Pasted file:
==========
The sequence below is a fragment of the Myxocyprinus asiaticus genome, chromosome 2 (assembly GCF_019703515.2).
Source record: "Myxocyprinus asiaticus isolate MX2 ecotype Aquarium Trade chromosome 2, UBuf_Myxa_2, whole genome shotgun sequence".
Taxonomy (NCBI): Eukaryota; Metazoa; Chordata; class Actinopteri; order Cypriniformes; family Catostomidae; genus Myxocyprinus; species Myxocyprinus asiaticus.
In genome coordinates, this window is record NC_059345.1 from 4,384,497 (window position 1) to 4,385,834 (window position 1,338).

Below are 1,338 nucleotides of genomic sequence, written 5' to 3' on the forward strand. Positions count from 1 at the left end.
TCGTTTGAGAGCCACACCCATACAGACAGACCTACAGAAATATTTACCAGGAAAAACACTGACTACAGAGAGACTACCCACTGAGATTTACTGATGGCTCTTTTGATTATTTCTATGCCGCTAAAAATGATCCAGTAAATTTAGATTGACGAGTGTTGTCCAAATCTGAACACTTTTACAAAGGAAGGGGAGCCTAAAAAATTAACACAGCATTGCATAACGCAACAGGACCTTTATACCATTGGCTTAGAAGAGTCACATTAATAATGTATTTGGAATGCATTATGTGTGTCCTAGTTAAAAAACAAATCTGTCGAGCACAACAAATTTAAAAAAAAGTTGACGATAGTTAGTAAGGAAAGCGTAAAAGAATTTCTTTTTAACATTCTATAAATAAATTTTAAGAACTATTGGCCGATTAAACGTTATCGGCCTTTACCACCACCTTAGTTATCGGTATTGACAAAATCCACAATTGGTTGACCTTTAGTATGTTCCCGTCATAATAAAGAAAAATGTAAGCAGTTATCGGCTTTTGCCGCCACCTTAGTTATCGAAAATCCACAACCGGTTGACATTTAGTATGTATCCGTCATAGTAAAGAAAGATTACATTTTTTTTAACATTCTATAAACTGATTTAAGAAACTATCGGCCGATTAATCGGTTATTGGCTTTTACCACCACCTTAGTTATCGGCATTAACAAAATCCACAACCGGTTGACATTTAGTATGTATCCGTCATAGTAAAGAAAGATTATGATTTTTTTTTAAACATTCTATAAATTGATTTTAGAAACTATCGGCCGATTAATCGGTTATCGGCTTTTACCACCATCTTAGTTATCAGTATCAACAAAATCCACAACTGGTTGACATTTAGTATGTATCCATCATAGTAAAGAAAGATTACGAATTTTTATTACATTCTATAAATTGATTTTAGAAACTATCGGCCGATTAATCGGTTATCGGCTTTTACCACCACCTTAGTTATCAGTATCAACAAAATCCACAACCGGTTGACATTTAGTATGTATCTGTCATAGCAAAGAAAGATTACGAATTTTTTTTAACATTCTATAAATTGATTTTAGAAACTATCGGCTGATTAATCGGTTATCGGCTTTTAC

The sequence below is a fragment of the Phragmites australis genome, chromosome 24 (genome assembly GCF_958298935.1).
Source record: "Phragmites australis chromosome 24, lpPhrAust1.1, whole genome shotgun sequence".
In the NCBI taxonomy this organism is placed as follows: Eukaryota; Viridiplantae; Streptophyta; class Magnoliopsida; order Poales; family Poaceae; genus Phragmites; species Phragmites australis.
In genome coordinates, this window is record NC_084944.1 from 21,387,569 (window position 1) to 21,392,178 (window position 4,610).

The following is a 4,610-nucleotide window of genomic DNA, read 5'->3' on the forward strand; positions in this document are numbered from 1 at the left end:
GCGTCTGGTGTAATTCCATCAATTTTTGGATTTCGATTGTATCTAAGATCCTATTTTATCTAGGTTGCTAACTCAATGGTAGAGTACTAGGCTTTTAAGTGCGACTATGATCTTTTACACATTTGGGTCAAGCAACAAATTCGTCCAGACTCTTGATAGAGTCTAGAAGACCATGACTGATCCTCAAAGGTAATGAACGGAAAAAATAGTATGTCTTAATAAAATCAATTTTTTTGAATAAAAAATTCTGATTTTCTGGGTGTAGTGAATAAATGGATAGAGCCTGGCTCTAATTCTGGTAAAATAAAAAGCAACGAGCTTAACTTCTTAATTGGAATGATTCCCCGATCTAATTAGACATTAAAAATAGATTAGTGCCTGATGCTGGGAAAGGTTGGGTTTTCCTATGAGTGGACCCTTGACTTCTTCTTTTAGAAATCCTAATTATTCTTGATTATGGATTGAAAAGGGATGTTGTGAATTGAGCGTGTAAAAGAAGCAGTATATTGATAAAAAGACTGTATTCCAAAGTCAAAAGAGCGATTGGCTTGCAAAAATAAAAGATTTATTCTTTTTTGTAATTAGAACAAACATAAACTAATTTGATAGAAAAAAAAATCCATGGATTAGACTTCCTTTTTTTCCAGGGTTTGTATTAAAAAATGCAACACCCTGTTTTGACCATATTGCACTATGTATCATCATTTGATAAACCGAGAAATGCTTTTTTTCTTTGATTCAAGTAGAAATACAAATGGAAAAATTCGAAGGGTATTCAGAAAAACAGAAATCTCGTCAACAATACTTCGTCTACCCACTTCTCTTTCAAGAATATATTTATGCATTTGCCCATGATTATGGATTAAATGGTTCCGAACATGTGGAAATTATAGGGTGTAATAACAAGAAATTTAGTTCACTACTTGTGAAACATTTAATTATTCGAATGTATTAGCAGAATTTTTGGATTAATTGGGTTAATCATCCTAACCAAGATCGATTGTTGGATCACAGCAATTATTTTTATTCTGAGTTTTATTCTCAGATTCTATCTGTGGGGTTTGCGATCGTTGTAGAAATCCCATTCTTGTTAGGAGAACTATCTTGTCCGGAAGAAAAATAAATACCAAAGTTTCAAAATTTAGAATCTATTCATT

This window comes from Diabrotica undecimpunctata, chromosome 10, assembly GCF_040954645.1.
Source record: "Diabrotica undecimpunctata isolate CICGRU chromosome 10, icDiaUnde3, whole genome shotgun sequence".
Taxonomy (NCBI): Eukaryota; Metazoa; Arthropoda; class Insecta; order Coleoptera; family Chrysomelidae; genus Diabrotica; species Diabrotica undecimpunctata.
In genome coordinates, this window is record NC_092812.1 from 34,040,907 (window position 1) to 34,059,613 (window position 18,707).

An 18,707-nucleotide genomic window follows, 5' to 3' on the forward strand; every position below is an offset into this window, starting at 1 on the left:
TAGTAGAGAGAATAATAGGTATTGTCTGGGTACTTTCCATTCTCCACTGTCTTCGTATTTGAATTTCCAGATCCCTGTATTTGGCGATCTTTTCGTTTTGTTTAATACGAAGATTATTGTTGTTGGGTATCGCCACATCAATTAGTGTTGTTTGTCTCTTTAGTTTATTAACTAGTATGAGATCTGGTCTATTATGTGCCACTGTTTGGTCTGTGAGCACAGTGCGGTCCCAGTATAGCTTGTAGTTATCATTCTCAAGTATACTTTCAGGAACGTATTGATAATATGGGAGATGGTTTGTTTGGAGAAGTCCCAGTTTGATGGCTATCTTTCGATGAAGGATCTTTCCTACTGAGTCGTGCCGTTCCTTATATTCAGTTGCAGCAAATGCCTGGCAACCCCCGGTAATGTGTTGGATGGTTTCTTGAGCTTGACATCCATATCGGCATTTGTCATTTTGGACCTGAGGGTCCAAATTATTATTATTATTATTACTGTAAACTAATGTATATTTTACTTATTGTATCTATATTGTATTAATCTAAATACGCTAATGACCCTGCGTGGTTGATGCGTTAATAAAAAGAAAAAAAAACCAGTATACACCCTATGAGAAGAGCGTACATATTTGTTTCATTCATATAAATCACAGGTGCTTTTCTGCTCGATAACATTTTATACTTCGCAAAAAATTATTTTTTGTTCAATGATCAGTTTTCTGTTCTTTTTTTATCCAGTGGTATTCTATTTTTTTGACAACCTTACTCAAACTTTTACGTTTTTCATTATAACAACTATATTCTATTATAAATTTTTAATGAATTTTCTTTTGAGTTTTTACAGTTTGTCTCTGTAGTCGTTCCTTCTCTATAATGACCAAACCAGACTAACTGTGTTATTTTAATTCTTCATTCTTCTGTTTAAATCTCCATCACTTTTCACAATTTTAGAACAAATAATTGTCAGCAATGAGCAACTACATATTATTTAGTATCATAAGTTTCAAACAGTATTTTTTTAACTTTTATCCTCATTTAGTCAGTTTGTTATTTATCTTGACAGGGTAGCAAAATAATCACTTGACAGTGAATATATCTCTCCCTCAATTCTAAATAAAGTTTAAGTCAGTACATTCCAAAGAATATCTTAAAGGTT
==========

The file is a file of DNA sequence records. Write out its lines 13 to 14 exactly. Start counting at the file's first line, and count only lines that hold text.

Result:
This window comes from Diabrotica undecimpunctata, chromosome 10, assembly GCF_040954645.1.
Source record: "Diabrotica undecimpunctata isolate CICGRU chromosome 10, icDiaUnde3, whole genome shotgun sequence".